A landscape pro looks to this house’s historically significant modern architecture for a whole-yard makeover
This house in Racine, Wisconsin, was designed in 1951 by architect John Randal McDonald, a protégé of Frank Lloyd Wright’s who built it for his own family. More recently, James Drzewiecki, an architect and landscape designer who has studied Frank Lloyd Wright extensively, was over the moon at the opportunity to rework the home’s neglected landscape. Drzewiecki took his cues from the architecture. “The couple who bought the house know they are living in a museum piece,” he says. He treated it as one in his design, as well. “It would be very hard not to be inspired by the architecture of a house that looks like this, but it was also important not to go overboard and overshadow the home,” he says.
Patio at a Glance
Who lives here: Two architecture aficionados
Location: Racine, Wisconsin
Size: 760 square feet (71 square meters)
Designer: James Drzewiecki of Ginko Leaf Studio
Before: We’ll prepare for our trip to the back patio by checking out the front of the house because its redesign set the tone for the landscape around the historically significant house. “I think some of this front path is original because Frank Lloyd Wright often hid the front door and created a circuitous path leading up to it. As someone who studied under Wright, McDonald would likely have done that,” Drzewiecki says. But the entry was plagued with problems including crooked steps, cracked concrete and pavers that were not level. His clients wanted to create a safer entry approach while paying homage to the architecture.
The driveway and walkway work occurred in tandem. There was a slight grade change between the driveway and the entry path and gardens so Drzewiecki composed a low retaining wall of Tennessee sandstone that matched the chimney.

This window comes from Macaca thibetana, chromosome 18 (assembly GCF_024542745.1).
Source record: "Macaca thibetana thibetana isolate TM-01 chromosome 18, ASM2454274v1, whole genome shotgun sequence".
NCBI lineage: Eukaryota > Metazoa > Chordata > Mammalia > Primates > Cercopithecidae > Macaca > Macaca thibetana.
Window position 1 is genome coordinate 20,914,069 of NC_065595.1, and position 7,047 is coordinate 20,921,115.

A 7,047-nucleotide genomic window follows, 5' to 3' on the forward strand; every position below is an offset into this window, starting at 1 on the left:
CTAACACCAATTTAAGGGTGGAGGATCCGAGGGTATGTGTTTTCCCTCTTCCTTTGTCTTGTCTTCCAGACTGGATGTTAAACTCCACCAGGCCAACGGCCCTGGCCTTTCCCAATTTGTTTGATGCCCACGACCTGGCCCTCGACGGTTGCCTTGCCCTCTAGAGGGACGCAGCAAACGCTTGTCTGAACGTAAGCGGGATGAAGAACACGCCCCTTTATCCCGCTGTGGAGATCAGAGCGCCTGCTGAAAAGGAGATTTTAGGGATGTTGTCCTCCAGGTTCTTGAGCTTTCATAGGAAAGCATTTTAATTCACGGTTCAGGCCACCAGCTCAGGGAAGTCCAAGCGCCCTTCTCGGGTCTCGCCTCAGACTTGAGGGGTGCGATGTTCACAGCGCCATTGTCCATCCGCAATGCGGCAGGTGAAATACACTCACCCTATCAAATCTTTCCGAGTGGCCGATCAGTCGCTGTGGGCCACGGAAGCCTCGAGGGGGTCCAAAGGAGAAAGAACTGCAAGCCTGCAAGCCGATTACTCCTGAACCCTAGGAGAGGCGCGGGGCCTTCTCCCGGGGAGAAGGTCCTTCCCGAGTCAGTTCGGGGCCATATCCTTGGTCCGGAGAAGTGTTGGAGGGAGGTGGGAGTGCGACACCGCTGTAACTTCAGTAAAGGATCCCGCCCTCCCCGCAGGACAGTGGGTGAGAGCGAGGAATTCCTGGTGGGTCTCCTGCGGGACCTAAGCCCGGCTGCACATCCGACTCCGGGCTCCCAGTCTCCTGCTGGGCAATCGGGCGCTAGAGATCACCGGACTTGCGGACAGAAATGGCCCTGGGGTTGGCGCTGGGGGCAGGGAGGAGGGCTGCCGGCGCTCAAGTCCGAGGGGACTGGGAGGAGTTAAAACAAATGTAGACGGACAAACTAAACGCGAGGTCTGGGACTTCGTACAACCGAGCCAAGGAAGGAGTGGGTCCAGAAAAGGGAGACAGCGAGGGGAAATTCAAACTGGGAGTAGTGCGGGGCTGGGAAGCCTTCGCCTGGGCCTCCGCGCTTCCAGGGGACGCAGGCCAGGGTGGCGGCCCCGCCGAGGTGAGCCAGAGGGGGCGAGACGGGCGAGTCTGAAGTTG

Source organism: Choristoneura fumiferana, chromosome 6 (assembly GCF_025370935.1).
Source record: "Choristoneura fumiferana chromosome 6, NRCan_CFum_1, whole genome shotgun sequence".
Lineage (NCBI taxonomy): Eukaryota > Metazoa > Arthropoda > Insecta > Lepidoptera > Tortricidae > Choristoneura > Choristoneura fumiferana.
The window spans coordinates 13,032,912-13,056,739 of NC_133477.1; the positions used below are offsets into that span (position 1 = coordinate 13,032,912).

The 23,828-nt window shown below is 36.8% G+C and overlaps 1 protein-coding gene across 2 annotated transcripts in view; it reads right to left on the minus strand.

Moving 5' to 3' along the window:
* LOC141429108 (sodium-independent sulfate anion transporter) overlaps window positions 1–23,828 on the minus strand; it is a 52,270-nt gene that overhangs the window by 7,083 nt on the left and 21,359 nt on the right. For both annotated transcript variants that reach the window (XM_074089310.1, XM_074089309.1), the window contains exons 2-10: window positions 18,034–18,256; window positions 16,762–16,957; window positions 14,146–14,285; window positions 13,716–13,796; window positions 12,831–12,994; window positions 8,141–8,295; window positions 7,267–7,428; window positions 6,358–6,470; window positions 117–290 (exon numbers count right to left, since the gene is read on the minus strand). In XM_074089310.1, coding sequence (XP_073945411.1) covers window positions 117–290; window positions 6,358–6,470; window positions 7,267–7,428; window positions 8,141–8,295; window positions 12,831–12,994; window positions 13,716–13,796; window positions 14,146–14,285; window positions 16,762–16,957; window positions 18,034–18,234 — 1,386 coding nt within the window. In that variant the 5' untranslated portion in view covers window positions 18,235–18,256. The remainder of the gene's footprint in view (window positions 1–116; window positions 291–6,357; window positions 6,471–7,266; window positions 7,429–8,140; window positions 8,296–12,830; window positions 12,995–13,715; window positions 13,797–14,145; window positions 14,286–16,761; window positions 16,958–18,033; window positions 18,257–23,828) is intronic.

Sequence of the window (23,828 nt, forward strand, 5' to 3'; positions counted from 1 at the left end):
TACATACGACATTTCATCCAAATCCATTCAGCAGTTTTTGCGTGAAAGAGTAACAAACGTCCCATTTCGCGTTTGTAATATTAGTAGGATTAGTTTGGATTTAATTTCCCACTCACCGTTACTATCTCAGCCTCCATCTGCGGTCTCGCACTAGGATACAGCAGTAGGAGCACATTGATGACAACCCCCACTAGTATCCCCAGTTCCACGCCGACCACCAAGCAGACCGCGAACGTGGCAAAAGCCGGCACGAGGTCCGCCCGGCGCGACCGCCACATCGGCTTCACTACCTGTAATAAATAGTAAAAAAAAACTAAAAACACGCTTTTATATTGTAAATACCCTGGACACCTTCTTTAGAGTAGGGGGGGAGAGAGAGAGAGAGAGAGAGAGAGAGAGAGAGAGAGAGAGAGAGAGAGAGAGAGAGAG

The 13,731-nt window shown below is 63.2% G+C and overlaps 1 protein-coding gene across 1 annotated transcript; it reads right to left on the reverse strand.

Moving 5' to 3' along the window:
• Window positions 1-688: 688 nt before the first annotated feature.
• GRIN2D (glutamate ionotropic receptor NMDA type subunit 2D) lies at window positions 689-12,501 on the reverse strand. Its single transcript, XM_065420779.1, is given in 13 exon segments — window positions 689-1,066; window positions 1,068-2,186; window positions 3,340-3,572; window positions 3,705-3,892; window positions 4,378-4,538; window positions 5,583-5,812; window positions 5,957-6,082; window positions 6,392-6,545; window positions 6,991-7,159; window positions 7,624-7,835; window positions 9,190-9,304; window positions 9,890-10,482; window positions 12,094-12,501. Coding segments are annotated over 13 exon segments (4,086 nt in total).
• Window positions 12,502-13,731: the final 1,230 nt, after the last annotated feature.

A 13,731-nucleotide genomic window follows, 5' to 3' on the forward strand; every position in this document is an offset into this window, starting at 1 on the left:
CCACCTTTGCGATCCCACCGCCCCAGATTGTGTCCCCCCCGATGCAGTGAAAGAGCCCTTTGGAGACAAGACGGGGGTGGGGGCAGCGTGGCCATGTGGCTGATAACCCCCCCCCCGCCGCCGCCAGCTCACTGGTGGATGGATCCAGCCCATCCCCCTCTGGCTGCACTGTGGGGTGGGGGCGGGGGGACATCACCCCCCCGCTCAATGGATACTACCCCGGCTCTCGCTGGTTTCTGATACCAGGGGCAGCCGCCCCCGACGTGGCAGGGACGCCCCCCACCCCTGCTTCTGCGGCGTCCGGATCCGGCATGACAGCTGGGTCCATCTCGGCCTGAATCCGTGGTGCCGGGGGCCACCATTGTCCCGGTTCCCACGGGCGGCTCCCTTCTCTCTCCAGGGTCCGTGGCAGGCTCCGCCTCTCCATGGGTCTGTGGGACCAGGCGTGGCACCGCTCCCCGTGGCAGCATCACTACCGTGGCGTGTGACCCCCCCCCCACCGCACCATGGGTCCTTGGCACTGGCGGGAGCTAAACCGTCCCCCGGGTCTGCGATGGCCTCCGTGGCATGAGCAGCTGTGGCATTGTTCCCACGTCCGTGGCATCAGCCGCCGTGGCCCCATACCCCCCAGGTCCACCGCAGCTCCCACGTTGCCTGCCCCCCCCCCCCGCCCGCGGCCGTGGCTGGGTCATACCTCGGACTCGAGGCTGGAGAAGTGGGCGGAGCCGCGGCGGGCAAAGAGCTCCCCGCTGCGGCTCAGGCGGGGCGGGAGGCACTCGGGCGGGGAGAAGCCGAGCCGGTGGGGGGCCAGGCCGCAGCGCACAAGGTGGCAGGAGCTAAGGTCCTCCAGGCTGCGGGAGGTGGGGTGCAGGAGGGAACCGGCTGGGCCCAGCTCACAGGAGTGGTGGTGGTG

- Traditional prairie plants typically used to complement midcentury modern homes in the region
- The homeowners’ love of bold color
- The way the lines of ornamental grasses complement the midcentury modern lines
- Continuous color and bloom from spring through fall, as well as winter interest
But it had seen better days. Instead of drainpipes, the roof has scuppers that dump rainwater collected on the roof. This water ran back toward the house due to a bad pitch in the patio. This solves the mystery of why a couple of aesthetes had an unsightly garbage can in the middle of their patio — it was collecting that water to keep it away from the house.
The furniture and tabletop items seen in these photos belong to the homeowners, not a photo stager. Their extensive collection of Fiestaware shows off their love of bold color, and their Masters chairs by Philippe Starck were a cheeky choice. The chairs’ silhouettes combine those of three iconic midcentury modern chairs. Squint and you’ll see midcentury Saarinen, Jacobsen and Eames chair silhouettes in the lines.
He paid homage to the depression with the shape of the patio’s edge. He filled the area where the pond had been with a combination of the slate chips and beach pebbles and placed a little sprite statue there. His design could be turned into a water feature someday, an option that the homeowners are considering but have put off for now.
The mix of flowers, grasses and shrubs provides year-round interest and loads of color. “I’m never one for ‘choir planting’ — tallest in the back down to shortest in the front,” he says. Instead he mixes up the planted forms in terms of height, shape and texture to add dimensionality.
Plant list. This is the plant list of the perennials and groundcovers in the backyard. The selection is based on native prairie plants but Drzewiecki amped it up with some colorful additions like salvia and allium to suit the homeowners’ love of bold color.
Courtesy of Becky Harris August 24, 2019
Becky Harris August 24, 2019